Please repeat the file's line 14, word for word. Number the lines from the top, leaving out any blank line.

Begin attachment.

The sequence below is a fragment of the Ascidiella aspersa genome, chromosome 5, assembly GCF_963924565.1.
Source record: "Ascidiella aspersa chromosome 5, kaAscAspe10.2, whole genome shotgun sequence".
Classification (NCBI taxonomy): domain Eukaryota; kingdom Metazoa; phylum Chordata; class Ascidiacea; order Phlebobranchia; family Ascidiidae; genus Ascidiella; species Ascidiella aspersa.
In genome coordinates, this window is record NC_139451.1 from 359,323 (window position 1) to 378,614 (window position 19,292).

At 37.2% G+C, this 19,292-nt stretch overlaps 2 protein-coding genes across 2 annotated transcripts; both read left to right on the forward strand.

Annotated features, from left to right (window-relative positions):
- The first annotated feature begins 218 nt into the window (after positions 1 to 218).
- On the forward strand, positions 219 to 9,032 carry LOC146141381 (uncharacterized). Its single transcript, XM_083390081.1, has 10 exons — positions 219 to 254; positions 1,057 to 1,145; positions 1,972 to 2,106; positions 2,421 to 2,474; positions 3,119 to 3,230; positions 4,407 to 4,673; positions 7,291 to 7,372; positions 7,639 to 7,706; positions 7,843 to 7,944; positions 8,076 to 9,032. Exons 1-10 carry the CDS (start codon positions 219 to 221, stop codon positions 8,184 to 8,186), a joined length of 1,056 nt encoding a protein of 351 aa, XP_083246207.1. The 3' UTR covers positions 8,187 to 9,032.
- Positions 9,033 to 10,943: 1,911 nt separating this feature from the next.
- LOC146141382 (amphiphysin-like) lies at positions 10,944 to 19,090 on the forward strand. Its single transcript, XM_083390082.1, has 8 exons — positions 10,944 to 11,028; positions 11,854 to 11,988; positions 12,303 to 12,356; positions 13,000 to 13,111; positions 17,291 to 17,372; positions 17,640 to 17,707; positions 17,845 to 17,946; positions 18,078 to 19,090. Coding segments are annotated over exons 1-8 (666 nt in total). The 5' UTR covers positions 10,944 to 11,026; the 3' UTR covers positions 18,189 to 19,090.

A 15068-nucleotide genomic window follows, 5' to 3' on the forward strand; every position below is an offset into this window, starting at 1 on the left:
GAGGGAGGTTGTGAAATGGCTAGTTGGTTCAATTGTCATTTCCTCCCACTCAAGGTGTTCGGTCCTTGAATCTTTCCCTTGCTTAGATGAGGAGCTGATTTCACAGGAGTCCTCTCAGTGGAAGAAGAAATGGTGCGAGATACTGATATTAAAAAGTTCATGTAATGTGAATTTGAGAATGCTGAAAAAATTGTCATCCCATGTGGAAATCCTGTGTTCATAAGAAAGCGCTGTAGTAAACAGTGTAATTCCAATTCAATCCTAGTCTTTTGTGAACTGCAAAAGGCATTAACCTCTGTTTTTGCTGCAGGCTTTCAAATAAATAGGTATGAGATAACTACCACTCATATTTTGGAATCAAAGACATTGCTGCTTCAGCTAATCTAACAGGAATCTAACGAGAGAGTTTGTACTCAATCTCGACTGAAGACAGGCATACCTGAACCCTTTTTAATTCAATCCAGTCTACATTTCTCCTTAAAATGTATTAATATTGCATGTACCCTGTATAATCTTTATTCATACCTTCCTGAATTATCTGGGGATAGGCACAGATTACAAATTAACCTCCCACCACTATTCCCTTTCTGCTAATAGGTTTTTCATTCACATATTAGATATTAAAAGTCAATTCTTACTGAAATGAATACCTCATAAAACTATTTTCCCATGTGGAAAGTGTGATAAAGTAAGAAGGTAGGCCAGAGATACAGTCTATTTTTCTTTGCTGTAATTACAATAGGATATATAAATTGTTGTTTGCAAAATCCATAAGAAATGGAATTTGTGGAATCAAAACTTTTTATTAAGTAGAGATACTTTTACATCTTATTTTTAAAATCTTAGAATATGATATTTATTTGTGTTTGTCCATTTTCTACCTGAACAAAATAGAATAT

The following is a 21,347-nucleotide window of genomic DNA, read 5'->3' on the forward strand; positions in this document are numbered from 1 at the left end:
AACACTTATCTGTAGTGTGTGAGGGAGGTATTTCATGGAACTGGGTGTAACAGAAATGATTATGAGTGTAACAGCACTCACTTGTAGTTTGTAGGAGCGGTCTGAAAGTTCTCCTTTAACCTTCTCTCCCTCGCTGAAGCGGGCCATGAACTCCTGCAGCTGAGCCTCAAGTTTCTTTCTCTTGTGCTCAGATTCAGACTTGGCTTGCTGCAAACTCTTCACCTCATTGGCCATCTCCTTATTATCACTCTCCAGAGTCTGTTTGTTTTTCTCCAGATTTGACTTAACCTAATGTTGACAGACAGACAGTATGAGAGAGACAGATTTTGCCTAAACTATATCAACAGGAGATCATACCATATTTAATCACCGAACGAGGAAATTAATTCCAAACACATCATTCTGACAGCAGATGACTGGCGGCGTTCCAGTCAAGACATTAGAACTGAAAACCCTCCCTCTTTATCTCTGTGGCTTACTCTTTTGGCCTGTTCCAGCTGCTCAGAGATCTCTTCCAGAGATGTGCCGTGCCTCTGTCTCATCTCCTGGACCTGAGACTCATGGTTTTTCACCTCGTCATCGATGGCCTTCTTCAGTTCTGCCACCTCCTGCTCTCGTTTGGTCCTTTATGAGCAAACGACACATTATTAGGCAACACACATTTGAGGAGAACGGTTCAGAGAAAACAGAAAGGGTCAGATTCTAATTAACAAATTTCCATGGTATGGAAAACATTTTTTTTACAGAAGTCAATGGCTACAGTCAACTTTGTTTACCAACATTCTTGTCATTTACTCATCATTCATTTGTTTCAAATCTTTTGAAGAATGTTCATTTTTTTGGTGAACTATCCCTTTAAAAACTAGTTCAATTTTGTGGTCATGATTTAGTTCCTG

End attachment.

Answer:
AACACTTATCTGTAGTGTGTGAGGGAGGTATTTCATGGAACTGGGTGTAACAGAAATGATTATGAGTGTAACAGCACTCACTTGTAGTTTGTAGGAGCGGTCTGAAAGTTCTCCTTTAACCTTCTCTCCCTCGCTGAAGCGGGCCATGAACTCCTGCAGCTGAGCCTCAAGTTTCTTTCTCTTGTGCTCAGATTCAGACTTGGCTTGCTGCAAACTCTTCACCTCATTGGCCATCTCCTTATTATCACTCTCCAGAGTCTGTTTGTTTTTCTCCAGATTTGACTTAACCTAATGTTGACAGACAGACAGTATGAGAGAGACAGATTTTGCCTAAACTATATCAACAGGAGATCATACCATATTTAATCACCGAACGAGGAAATTAATTCCAAACACATCATTCTGACAGCAGATGACTGGCGGCGTTCCAGTCAAGACATTAGAACTGAAAACCCTCCCTCTTTATCTCTGTGGCTTACTCTTTTGGCCTGTTCCAGCTGCTCAGAGATCTCTTCCAGAGATGTGCCGTGCCTCTGTCTCATCTCCTGGACCTGAGACTCATGGTTTTTCACCTCGTCATCGATGGCCTTCTTCAGTTCTGCCACCTCCTGCTCTCGTTTGGTCCTTTATGAGCAAACGACACATTATTAGGCAACACACATTTGAGGAGAACGGTTCAGAGAAAACAGAAAGGGTCAGATTCTAATTAACAAATTTCCATGGTATGGAAAACATTTTTTTTACAGAAGTCAATGGCTACAGTCAACTTTGTTTACCAACATTCTTGTCATTTACTCATCATTCATTTGTTTCAAATCTTTTGAAGAATGTTCATTTTTTTGGTGAACTATCCCTTTAAAAACTAGTTCAATTTTGTGGTCATGATTTAGTTCCTG